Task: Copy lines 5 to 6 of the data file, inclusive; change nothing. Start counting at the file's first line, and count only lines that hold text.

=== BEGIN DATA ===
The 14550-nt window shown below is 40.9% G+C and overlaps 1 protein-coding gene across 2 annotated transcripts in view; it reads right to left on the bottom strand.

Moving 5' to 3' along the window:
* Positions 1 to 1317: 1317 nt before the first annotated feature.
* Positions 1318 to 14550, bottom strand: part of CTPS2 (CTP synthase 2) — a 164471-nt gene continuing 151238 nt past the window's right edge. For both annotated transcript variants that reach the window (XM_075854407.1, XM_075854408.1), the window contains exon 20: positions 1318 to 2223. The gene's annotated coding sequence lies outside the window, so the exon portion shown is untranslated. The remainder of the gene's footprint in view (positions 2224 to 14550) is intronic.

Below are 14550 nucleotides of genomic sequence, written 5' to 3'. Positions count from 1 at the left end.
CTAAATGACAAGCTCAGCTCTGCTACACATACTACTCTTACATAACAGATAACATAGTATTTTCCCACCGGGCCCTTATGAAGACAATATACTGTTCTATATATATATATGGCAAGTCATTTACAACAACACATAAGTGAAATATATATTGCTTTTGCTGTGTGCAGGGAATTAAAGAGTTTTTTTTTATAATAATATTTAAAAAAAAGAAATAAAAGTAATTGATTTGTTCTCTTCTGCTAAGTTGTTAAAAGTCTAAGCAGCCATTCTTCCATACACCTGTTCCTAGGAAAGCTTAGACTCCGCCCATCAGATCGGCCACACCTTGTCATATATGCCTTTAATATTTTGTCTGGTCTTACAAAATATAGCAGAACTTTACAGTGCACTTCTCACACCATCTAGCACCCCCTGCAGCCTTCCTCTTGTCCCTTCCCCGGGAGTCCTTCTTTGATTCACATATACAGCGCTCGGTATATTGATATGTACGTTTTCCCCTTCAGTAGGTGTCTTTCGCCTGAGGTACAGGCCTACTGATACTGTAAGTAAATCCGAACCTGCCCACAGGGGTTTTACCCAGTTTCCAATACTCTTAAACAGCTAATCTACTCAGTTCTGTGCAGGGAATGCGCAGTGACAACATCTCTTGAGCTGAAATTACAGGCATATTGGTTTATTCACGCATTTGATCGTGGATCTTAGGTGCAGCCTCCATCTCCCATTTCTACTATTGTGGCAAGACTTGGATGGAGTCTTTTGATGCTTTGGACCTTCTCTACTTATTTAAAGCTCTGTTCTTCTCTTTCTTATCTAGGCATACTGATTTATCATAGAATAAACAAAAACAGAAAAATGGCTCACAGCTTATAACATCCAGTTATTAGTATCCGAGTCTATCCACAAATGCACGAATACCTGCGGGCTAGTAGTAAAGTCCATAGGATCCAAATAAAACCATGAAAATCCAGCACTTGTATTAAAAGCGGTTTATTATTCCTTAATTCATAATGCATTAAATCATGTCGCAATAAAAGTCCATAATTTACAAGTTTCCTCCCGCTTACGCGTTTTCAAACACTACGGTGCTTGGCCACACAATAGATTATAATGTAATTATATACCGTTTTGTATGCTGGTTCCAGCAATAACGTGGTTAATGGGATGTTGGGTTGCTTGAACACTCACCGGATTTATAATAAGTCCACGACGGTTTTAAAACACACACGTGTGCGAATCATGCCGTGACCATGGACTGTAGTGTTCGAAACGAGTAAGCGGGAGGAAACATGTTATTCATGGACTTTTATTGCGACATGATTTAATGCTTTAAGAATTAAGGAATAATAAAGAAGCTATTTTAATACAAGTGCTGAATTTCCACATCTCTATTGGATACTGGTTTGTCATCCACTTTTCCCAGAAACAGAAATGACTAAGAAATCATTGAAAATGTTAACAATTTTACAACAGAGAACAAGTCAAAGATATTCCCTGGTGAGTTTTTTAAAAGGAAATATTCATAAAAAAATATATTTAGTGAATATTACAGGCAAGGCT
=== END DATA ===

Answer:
Below are 14550 nucleotides of genomic sequence, written 5' to 3'. Positions count from 1 at the left end.
CTAAATGACAAGCTCAGCTCTGCTACACATACTACTCTTACATAACAGATAACATAGTATTTTCCCACCGGGCCCTTATGAAGACAATATACTGTTCTATATATATATATGGCAAGTCATTTACAACAACACATAAGTGAAATATATATTGCTTTTGCTGTGTGCAGGGAATTAAAGAGTTTTTTTTTATAATAATATTTAAAAAAAAGAAATAAAAGTAATTGATTTGTTCTCTTCTGCTAAGTTGTTAAAAGTCTAAGCAGCCATTCTTCCATACACCTGTTCCTAGGAAAGCTTAGACTCCGCCCATCAGATCGGCCACACCTTGTCATATATGCCTTTAATATTTTGTCTGGTCTTACAAAATATAGCAGAACTTTACAGTGCACTTCTCACACCATCTAGCACCCCCTGCAGCCTTCCTCTTGTCCCTTCCCCGGGAGTCCTTCTTTGATTCACATATACAGCGCTCGGTATATTGATATGTACGTTTTCCCCTTCAGTAGGTGTCTTTCGCCTGAGGTACAGGCCTACTGATACTGTAAGTAAATCCGAACCTGCCCACAGGGGTTTTACCCAGTTTCCAATACTCTTAAACAGCTAATCTACTCAGTTCTGTGCAGGGAATGCGCAGTGACAACATCTCTTGAGCTGAAATTACAGGCATATTGGTTTATTCACGCATTTGATCGTGGATCTTAGGTGCAGCCTCCATCTCCCATTTCTACTATTGTGGCAAGACTTGGATGGAGTCTTTTGATGCTTTGGACCTTCTCTACTTATTTAAAGCTCTGTTCTTCTCTTTCTTATCTAGGCATACTGATTTATCATAGAATAAACAAAAACAGAAAAATGGCTCACAGCTTATAACATCCAGTTATTAGTATCCGAGTCTATCCACAAATGCACGAATACCTGCGGGCTAGTAGTAAAGTCCATAGGATCCAAATAAAACCATGAAAATCCAGCACTTGTATTAAAAGCGGTTTATTATTCCTTAATTCATAATGCATTAAATCATGTCGCAATAAAAGTCCATAATTTACAAGTTTCCTCCCGCTTACGCGTTTTCAAACACTACGGTGCTTGGCCACACAATAGATTATAATGTAATTATATACCGTTTTGTATGCTGGTTCCAGCAATAACGTGGTTAATGGGATGTTGGGTTGCTTGAACACTCACCGGATTTATAATAAGTCCACGACGGTTTTAAAACACACACGTGTGCGAATCATGCCGTGACCATGGACTGTAGTGTTCGAAACGAGTAAGCGGGAGGAAACATGTTATTCATGGACTTTTATTGCGACATGATTTAATGCTTTAAGAATTAAGGAATAATAAAGAAGCTATTTTAATACAAGTGCTGAATTTCCACATCTCTATTGGATACTGGTTTGTCATCCACTTTTCCCAGAAACAGAAATGACTAAGAAATCATTGAAAATGTTAACAATTTTACAACAGAGAACAAGTCAAAGATATTCCCTGGTGAGTTTTTTAAAAGGAAATATTCATAAAAAAATATATTTAGTGAATATTACAGGCAAGGCT